# Question: Economist Bill Samuelson suggests a problem centering around three air

Economist Bill Samuelson suggests a problem centering around three air carriers competing for passengers on a given city-pair route. Namely, the fare that can be charged on the route is fixed at $ 225, while the size of the market is fixed at 2,000 passengers per day. There are three competing airlines: A, B, and C. Each airline gets passengers in proportion to its share of total flights. For example, if all three airlines offered the same number of flights, then they would each get one- third of the passengers. If Airline A offered six flights and B and C each offered three, then A would get 50 percent of the market, while B and C would get 25 percent each. Each plane holds a maximum of 300 passengers. Each plane trip costs $ 20,000, whether the plane is full or not.

a. Confirm firm A’s profit equals $ 450,000[a/(a + b + c)] – $ 20,000a, where a, b, and c represent the number of flights by firms A, B, and C, respectively.

b. Confirm to yourself that the table below gives the profits to A as a function of its flights and its competitors’ flights per day.

c. Consider a strategy for any one of the firms to be a policy of flying a certain number of flights per day. Is there a dominant strategy for A—that is, a number of flights that gives higher profits no matter what the competitors do?

d. Is there a Nash equilibrium in this game? That is, is there a set of strategies (numbers of flights a, b, and c) such that each airline’s strategy is optimal given what the others are doing? Or, said another way, is there a set of strategies in which “unilateral defection” does not pay?

e. Are there any strategies of A’s that are dominated by other strategies? That is, can you rule out one or more of A’s strategies because they are always worth less than some-thing else?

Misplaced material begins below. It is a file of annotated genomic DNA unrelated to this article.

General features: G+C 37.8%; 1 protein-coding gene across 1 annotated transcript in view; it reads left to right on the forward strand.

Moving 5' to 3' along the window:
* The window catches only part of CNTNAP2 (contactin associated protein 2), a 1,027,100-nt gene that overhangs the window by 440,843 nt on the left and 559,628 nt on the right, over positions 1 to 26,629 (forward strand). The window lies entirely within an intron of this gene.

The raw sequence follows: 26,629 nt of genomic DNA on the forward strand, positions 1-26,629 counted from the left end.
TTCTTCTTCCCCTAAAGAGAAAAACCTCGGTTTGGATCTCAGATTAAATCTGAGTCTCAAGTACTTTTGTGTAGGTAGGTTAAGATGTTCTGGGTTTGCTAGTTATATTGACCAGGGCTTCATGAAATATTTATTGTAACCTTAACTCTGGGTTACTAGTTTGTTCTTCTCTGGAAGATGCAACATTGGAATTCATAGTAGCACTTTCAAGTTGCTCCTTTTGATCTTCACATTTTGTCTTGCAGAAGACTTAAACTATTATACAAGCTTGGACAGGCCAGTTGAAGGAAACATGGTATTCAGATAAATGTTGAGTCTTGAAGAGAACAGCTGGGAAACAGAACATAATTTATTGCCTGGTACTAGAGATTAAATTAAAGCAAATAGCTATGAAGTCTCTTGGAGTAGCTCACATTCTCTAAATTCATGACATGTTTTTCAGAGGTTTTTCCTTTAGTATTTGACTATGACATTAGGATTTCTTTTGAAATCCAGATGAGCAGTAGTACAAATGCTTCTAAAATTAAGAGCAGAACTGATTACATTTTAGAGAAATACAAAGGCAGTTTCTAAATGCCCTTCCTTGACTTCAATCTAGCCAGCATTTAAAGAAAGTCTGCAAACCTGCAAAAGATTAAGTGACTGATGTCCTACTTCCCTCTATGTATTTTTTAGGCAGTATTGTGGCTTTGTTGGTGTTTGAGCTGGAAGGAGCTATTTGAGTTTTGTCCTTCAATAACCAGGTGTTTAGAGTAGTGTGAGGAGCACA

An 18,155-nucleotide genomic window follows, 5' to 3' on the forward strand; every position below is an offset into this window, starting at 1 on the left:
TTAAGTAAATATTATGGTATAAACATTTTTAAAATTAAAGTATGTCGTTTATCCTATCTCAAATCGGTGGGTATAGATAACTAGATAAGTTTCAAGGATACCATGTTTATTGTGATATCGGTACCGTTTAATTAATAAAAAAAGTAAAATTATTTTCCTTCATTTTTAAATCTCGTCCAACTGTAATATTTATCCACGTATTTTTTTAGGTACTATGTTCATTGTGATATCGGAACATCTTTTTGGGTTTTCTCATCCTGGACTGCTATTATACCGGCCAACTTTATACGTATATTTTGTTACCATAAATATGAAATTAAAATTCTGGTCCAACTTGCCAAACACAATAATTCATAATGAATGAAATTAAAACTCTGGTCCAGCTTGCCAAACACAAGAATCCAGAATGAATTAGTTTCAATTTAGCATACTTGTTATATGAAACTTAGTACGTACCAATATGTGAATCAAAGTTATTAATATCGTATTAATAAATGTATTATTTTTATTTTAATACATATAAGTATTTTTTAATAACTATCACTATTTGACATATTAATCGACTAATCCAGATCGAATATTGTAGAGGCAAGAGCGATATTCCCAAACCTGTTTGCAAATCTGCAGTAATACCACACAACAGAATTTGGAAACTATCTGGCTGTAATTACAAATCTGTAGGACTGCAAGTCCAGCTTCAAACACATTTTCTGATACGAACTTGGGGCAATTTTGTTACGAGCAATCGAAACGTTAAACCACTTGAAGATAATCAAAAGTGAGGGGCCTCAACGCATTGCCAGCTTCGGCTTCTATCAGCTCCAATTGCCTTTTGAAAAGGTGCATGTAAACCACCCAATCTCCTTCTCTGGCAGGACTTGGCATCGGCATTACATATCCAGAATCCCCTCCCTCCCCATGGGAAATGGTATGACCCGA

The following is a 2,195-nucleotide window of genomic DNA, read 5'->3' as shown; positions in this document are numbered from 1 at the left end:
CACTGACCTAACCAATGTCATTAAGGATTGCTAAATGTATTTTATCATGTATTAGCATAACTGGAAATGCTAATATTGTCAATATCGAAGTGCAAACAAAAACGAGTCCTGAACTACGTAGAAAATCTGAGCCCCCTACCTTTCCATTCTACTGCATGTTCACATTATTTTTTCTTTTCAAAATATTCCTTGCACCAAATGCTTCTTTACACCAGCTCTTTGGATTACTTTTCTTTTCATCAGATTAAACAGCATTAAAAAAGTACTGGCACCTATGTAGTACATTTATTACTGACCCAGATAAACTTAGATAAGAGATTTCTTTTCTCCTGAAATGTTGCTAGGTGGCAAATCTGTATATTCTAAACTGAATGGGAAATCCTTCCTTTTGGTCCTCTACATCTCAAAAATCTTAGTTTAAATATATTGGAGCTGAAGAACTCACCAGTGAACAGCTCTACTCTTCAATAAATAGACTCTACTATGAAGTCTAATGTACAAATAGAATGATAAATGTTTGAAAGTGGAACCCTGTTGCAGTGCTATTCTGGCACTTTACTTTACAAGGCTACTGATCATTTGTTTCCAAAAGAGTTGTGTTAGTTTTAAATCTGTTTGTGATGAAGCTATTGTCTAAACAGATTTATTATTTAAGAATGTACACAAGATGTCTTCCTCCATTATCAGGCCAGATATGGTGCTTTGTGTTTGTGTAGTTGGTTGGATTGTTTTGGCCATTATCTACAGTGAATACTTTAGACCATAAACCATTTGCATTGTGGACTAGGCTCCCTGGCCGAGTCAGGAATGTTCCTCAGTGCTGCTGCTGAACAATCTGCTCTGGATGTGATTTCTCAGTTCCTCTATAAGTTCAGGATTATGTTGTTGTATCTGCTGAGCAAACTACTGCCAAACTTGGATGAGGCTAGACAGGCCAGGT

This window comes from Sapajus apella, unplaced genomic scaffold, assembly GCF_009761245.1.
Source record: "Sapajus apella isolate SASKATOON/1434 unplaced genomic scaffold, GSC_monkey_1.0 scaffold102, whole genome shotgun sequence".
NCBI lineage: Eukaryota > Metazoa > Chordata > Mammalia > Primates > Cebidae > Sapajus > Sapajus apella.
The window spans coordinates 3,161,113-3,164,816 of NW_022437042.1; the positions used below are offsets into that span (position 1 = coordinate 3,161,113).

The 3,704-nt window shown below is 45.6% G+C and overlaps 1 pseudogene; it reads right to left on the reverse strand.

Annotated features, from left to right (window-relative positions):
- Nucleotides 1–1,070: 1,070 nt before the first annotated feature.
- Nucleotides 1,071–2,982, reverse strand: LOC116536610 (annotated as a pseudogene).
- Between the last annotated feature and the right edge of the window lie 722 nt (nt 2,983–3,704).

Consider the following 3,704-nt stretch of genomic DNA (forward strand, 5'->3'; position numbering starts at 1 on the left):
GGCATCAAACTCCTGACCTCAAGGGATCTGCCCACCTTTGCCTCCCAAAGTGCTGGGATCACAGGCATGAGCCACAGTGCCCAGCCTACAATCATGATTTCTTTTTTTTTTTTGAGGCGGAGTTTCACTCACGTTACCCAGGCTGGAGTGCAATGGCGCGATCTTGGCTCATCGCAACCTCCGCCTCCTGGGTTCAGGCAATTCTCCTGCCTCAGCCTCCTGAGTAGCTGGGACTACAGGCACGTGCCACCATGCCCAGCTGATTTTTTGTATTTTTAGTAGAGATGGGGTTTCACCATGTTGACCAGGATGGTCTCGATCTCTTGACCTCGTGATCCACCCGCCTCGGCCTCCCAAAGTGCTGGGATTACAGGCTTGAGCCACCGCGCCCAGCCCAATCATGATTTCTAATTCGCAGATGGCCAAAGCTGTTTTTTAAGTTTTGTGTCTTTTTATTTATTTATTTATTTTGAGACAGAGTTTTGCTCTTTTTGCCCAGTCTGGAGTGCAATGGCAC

f. Follow the foregoing logic to its end: if you rule out some of A’s strategies, can you also rule out some for B and C? And if you can do that, can you then go back and rule out more of A’s strategies? Can you continue this process of “iterated dominance” to convince yourself of how many flights A should fly?

a. Confirm firm A’s profit equals $ 450,000[a/(a + b + c)] – $ 20,000a, where a, b, and c represent the number of flights by firms A, B, and C, respectively.

b. Confirm to yourself that the table below gives the profits to A as a function of its flights and its competitors’ flights per day.

c. Consider a strategy for any one of the firms to be a policy of flying a certain number of flights per day. Is there a dominant strategy for A—that is, a number of flights that gives higher profits no matter what the competitors do?

d. Is there a Nash equilibrium in this game? That is, is there a set of strategies (numbers of flights a, b, and c) such that each airline’s strategy is optimal given what the others are doing? Or, said another way, is there a set of strategies in which “unilateral defection” does not pay?

e. Are there any strategies of A’s that are dominated by other strategies? That is, can you rule out one or more of A’s strategies because they are always worth less than some-thing else?

f. Follow the foregoing logic to its end: if you rule out some of A’s strategies, can you also rule out some for B and C? And if you can do that, can you then go back and rule out more of A’s strategies? Can you continue this process of “iterated dominance” to convince yourself of how many flights A should fly?

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